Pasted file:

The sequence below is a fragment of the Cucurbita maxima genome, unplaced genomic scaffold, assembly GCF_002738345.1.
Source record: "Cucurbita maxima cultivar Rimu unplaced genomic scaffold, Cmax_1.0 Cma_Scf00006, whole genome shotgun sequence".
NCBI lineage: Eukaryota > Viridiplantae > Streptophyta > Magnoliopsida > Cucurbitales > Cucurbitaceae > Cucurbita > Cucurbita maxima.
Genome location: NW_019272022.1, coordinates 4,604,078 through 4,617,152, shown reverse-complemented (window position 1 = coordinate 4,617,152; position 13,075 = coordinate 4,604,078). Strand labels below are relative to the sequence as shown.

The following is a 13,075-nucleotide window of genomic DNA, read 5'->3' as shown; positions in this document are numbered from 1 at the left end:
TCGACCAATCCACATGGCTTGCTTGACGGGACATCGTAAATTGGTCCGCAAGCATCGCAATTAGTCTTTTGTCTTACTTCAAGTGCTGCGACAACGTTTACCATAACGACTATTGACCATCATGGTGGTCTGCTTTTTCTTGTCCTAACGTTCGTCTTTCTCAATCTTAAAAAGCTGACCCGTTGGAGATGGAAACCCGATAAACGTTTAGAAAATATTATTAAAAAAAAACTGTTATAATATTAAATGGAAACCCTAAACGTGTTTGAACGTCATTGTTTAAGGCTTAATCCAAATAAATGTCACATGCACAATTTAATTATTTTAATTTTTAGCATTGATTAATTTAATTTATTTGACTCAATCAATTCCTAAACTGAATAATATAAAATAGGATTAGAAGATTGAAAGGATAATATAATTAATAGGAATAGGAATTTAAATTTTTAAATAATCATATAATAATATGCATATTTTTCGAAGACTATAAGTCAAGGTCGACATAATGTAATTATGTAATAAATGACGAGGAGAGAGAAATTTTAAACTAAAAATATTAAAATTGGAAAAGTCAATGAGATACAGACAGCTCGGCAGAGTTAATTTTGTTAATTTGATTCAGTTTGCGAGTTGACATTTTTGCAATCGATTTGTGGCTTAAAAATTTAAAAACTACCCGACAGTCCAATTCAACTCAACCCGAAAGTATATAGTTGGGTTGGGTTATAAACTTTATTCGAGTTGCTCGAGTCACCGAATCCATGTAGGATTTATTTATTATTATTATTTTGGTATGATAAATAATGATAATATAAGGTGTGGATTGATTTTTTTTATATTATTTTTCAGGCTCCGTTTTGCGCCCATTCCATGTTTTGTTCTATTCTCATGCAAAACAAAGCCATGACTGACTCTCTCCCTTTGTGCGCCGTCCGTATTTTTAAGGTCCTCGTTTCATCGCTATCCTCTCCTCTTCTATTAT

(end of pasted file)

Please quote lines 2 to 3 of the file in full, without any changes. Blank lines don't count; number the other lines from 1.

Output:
Source record: "Cucurbita maxima cultivar Rimu unplaced genomic scaffold, Cmax_1.0 Cma_Scf00006, whole genome shotgun sequence".
NCBI lineage: Eukaryota > Viridiplantae > Streptophyta > Magnoliopsida > Cucurbitales > Cucurbitaceae > Cucurbita > Cucurbita maxima.